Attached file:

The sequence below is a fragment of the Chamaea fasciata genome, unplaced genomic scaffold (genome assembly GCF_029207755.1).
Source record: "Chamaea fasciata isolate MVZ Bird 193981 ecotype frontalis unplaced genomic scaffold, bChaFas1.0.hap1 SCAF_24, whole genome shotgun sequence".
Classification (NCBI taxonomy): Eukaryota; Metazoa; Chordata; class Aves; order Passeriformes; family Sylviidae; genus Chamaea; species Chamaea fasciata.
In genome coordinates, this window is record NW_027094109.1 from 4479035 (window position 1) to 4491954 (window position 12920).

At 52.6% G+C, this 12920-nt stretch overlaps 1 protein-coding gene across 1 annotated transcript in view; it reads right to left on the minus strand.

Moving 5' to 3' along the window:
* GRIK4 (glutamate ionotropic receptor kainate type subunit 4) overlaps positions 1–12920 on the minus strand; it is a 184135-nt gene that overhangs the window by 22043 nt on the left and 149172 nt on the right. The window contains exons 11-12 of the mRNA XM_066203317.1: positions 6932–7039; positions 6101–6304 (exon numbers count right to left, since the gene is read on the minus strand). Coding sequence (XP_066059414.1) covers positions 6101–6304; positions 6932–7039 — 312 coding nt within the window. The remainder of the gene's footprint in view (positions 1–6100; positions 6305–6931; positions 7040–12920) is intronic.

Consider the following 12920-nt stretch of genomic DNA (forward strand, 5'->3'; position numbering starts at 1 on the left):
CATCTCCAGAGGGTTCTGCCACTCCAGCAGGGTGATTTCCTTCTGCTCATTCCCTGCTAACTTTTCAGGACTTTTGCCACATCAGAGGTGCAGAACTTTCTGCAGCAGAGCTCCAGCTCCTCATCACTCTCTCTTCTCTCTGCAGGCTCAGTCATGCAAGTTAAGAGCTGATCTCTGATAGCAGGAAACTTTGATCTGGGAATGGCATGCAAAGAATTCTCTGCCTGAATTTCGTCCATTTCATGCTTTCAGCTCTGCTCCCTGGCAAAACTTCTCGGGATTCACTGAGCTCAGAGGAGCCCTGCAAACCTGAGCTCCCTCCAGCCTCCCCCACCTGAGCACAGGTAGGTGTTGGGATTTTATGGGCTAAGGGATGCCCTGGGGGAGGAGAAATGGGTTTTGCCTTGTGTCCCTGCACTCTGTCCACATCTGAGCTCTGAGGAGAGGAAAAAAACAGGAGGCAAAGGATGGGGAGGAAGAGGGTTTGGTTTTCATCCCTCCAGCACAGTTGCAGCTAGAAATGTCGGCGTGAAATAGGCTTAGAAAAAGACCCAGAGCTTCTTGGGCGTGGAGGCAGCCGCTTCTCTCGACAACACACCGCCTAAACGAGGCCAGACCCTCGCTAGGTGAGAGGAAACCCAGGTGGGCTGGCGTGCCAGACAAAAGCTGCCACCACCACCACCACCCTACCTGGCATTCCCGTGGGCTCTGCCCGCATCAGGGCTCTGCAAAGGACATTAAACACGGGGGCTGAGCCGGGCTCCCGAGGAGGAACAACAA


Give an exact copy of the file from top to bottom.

The sequence below is a fragment of the Chamaea fasciata genome, unplaced genomic scaffold (genome assembly GCF_029207755.1).
Source record: "Chamaea fasciata isolate MVZ Bird 193981 ecotype frontalis unplaced genomic scaffold, bChaFas1.0.hap1 SCAF_24, whole genome shotgun sequence".
Classification (NCBI taxonomy): Eukaryota; Metazoa; Chordata; class Aves; order Passeriformes; family Sylviidae; genus Chamaea; species Chamaea fasciata.
In genome coordinates, this window is record NW_027094109.1 from 4479035 (window position 1) to 4491954 (window position 12920).

At 52.6% G+C, this 12920-nt stretch overlaps 1 protein-coding gene across 1 annotated transcript in view; it reads right to left on the minus strand.

Moving 5' to 3' along the window:
* GRIK4 (glutamate ionotropic receptor kainate type subunit 4) overlaps positions 1–12920 on the minus strand; it is a 184135-nt gene that overhangs the window by 22043 nt on the left and 149172 nt on the right. The window contains exons 11-12 of the mRNA XM_066203317.1: positions 6932–7039; positions 6101–6304 (exon numbers count right to left, since the gene is read on the minus strand). Coding sequence (XP_066059414.1) covers positions 6101–6304; positions 6932–7039 — 312 coding nt within the window. The remainder of the gene's footprint in view (positions 1–6100; positions 6305–6931; positions 7040–12920) is intronic.

Consider the following 12920-nt stretch of genomic DNA (forward strand, 5'->3'; position numbering starts at 1 on the left):
CATCTCCAGAGGGTTCTGCCACTCCAGCAGGGTGATTTCCTTCTGCTCATTCCCTGCTAACTTTTCAGGACTTTTGCCACATCAGAGGTGCAGAACTTTCTGCAGCAGAGCTCCAGCTCCTCATCACTCTCTCTTCTCTCTGCAGGCTCAGTCATGCAAGTTAAGAGCTGATCTCTGATAGCAGGAAACTTTGATCTGGGAATGGCATGCAAAGAATTCTCTGCCTGAATTTCGTCCATTTCATGCTTTCAGCTCTGCTCCCTGGCAAAACTTCTCGGGATTCACTGAGCTCAGAGGAGCCCTGCAAACCTGAGCTCCCTCCAGCCTCCCCCACCTGAGCACAGGTAGGTGTTGGGATTTTATGGGCTAAGGGATGCCCTGGGGGAGGAGAAATGGGTTTTGCCTTGTGTCCCTGCACTCTGTCCACATCTGAGCTCTGAGGAGAGGAAAAAAACAGGAGGCAAAGGATGGGGAGGAAGAGGGTTTGGTTTTCATCCCTCCAGCACAGTTGCAGCTAGAAATGTCGGCGTGAAATAGGCTTAGAAAAAGACCCAGAGCTTCTTGGGCGTGGAGGCAGCCGCTTCTCTCGACAACACACCGCCTAAACGAGGCCAGACCCTCGCTAGGTGAGAGGAAACCCAGGTGGGCTGGCGTGCCAGACAAAAGCTGCCACCACCACCACCACCCTACCTGGCATTCCCGTGGGCTCTGCCCGCATCAGGGCTCTGCAAAGGACATTAAACACGGGGGCTGAGCCGGGCTCCCGAGGAGGAACAACAA